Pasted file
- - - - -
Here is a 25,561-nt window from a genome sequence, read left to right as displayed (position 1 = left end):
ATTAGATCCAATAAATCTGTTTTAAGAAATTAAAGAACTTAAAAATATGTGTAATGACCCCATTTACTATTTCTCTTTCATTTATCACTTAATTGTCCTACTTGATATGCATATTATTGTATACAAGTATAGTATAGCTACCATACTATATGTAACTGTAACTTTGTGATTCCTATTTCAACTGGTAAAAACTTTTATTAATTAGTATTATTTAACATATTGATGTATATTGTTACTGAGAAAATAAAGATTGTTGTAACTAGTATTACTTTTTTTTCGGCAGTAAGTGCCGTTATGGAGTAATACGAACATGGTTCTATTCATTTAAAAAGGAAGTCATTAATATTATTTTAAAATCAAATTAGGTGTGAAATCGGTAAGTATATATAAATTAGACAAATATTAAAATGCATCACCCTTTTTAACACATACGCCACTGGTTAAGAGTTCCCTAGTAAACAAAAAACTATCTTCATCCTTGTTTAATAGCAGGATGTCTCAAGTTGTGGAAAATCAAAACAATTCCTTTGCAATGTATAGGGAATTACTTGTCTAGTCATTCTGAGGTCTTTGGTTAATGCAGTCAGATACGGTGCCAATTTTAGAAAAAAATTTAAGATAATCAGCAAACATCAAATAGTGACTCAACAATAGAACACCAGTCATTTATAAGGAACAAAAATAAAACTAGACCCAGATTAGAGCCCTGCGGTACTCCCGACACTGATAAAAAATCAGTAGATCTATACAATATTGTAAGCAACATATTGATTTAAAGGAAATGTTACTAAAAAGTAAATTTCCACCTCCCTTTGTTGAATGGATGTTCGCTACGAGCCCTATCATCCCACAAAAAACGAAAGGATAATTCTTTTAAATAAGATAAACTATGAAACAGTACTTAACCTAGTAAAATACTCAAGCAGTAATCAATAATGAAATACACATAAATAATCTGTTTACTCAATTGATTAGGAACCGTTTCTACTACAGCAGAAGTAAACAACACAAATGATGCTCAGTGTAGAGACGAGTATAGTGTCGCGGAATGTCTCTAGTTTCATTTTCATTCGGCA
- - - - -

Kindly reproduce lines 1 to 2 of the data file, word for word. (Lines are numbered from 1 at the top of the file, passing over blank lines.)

Here is a 25,561-nt window from a genome sequence, read left to right as displayed (position 1 = left end):
ATTAGATCCAATAAATCTGTTTTAAGAAATTAAAGAACTTAAAAATATGTGTAATGACCCCATTTACTATTTCTCTTTCATTTATCACTTAATTGTCCTACTTGATATGCATATTATTGTATACAAGTATAGTATAGCTACCATACTATATGTAACTGTAACTTTGTGATTCCTATTTCAACTGGTAAAAACTTTTATTAATTAGTATTATTTAACATATTGATGTATATTGTTACTGAGAAAATAAAGATTGTTGTAACTAGTATTACTTTTTTTTCGGCAGTAAGTGCCGTTATGGAGTAATACGAACATGGTTCTATTCATTTAAAAAGGAAGTCATTAATATTATTTTAAAATCAAATTAGGTGTGAAATCGGTAAGTATATATAAATTAGACAAATATTAAAATGCATCACCCTTTTTAACACATACGCCACTGGTTAAGAGTTCCCTAGTAAACAAAAAACTATCTTCATCCTTGTTTAATAGCAGGATGTCTCAAGTTGTGGAAAATCAAAACAATTCCTTTGCAATGTATAGGGAATTACTTGTCTAGTCATTCTGAGGTCTTTGGTTAATGCAGTCAGATACGGTGCCAATTTTAGAAAAAAATTTAAGATAATCAGCAAACATCAAATAGTGACTCAACAATAGAACACCAGTCATTTATAAGGAACAAAAATAAAACTAGACCCAGATTAGAGCCCTGCGGTACTCCCGACACTGATAAAAAATCAGTAGATCTATACAATATTGTAAGCAACATATTGATTTAAAGGAAATGTTACTAAAAAGTAAATTTCCACCTCCCTTTGTTGAATGGATGTTCGCTACGAGCCCTATCATCCCACAAAAAACGAAAGGATAATTCTTTTAAATAAGATAAACTATGAAACAGTACTTAACCTAGTAAAATACTCAAGCAGTAATCAATAATGAAATACACATAAATAATCTGTTTACTCAATTGATTAGGAACCGTTTCTACTACAGCAGAAGTAAACAACACAAATGATGCTCAGTGTAGAGACGAGTATAGTGTCGCGGAATGTCTCTAGTTTCATTTTCATTCGGCA